Artist Report – Leprechauns & Lies

2/24/2012 – Chad

so a week has passed since we did our little three performance workshop run of “Leprechauns & Lies” at the Lifebook Theatre and i haven’t had much time yet to even think about it. i did take the whole next day off and just sat around all day – which is extremely rare with me – but i haven’t had time to really take stock of my feelings, post-Leprechauns & Lies.

now that i’ve had a little bit of distance from last week’s shows, all i feel about them is relief. as i’ve mentioned before, i’ve been considering, mulling, working on, abandoning and dreaming about doing this show for decades … literally decades. and now that it’s written and now that i’ve actually put it up in front of an audience, i feel just this immense relief.

everybody who’s seen it (about 80 people total, perhaps two-thirds of whom are close friends of mine) – or at least those who have spoken to me or emailed me about it – has been extremely complimentary about it. of course i’m happy about that, but i don’t think i was successful at accomplishing what i was actually trying to do with the show. it was without a doubt an extremely “pie in the sky” goal, but i thought i might actually be able to pull it off – that i might actually be able to guide at least a few audience members through their own existential crisis and then out the other side to give them a new viewpoint. of course if everybody i know has already been through a sort of existential crisis of their own at some point in their life and can now see the absurdity of trying to force a kind of universal sense and meaning into the world around them, then it’d be a completely moot point, but i seriously doubt that so many of my friends have been through that miserable – but freeing – experience.

Leprechauns & Lies

i remember coming back to school after my senior year Christmas break with this ridiculous two-part “Theory about Life” (or whatever pretentious title i gave it) – an overly simplified one-page version of my own existential testimony. i remember showing it to friends and classmates, hoping that anybody – just anybody – would say to me “oh my God. you’re totally right! thank you!” the only person who did anything but tell me it was depressing as hell was my Spanish teacher. he told me i needed to start reading Sartres and Nietzsche, so i checked “Being & Nothingness” out from the library and tried to dive in.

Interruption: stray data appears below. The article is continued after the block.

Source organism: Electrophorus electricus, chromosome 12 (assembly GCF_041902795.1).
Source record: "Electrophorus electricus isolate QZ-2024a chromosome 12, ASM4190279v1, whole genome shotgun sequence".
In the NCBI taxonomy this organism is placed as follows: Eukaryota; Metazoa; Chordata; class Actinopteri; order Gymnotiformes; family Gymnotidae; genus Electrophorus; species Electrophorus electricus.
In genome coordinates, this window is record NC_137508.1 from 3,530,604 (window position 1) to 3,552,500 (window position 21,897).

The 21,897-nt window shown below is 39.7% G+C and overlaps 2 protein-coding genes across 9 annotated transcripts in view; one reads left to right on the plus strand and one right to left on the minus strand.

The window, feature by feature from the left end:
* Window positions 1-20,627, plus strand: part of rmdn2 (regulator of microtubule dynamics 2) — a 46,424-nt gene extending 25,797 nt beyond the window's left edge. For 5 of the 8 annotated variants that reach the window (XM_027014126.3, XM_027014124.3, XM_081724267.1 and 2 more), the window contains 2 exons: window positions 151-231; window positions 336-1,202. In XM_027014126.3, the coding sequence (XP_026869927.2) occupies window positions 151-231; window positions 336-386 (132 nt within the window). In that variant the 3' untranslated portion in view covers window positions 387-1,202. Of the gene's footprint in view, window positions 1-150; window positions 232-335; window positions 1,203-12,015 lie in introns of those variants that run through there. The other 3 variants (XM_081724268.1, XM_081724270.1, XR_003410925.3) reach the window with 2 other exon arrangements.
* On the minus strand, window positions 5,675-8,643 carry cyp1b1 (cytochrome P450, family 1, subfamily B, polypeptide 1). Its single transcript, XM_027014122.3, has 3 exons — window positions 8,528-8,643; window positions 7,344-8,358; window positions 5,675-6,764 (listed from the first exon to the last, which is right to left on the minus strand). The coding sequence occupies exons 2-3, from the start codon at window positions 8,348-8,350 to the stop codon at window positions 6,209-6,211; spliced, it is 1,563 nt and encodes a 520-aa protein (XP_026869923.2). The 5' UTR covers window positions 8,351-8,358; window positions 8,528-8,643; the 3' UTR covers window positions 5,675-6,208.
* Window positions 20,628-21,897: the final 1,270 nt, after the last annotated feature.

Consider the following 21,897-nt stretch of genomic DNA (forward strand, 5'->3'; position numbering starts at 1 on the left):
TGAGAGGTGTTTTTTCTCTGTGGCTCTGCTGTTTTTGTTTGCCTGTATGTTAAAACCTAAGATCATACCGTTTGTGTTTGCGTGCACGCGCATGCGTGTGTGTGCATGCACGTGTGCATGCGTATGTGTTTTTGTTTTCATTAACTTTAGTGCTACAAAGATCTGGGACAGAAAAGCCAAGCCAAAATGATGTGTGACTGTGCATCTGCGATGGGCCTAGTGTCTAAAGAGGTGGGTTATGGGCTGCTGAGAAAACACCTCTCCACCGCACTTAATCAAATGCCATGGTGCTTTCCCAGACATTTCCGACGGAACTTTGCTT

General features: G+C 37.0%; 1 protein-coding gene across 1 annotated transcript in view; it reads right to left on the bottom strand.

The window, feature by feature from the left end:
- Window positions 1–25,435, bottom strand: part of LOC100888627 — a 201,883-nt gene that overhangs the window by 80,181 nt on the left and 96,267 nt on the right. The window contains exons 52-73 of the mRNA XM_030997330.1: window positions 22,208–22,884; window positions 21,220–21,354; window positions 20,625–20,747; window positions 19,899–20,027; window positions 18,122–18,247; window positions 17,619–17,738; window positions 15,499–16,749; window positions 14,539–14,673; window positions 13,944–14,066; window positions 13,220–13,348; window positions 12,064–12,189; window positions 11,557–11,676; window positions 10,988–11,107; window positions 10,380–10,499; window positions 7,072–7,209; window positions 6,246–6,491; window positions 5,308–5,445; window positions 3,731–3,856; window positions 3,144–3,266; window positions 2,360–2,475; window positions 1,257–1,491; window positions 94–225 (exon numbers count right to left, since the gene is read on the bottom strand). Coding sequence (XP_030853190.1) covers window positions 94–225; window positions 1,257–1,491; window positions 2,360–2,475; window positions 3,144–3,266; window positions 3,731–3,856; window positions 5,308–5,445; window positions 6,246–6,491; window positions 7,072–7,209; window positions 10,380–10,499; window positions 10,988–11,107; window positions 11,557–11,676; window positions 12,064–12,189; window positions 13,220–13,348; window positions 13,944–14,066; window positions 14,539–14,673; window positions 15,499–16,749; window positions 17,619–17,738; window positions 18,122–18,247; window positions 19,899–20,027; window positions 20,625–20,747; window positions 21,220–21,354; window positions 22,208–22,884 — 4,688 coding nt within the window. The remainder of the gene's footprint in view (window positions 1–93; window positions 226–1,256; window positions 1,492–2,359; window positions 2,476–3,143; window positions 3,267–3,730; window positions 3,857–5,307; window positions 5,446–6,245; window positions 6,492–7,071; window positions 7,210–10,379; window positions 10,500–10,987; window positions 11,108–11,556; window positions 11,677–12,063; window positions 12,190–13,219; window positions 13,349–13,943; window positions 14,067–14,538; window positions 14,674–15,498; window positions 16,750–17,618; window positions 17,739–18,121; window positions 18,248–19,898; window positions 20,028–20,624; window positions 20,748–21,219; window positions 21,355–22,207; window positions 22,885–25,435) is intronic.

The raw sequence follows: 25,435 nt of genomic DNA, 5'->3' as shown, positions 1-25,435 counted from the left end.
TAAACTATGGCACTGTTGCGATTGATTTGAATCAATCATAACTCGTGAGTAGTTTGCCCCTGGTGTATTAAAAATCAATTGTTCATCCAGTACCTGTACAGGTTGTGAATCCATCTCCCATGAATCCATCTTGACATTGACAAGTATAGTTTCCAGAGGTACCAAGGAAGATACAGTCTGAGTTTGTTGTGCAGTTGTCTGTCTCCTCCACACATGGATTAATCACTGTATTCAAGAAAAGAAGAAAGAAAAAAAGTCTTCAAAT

it took me on average 15-20 minutes to get through a single page of that damn thing and i’m honestly not even certain i ever actually finished it, but in each page i found such an unbelievable wealth of concepts that i felt like i was unlocking a different chamber in my brain with each word.

i’ve been saying that “Leprechauns & Lies” is MY Being and Nothingness, but i obviously don’t really mean that. i’m not tackling anywhere near the same number of concepts which Sartres covered in that book, but i do hope to create for others the same mind-opening experience that reading that book created for me … and i don’t entirely think i was successful. it’s interesting that another icon of mine, Bertolt Brecht, was so fond of his “Alienation Effect”, particularly because he believed that constantly reminding an audience that they’re in a theatre allowed them to think more and get wrapped up the story less. i mean there’s no theatrical format less alienating than the one-man (or one-woman) show, and still!

well, perhaps my friend Laurel-Ann, who’s currently going after her doctorate in theatre – perhaps she can help me. if i get in to the New York Fringe festival, hopefully i’ll have some time to work with her and see if i can’t be a bit more successful there.

fun and interesting definitely don’t suck, but fun and intersting isn’t why i’ve been working on this thing for twenty damn years.

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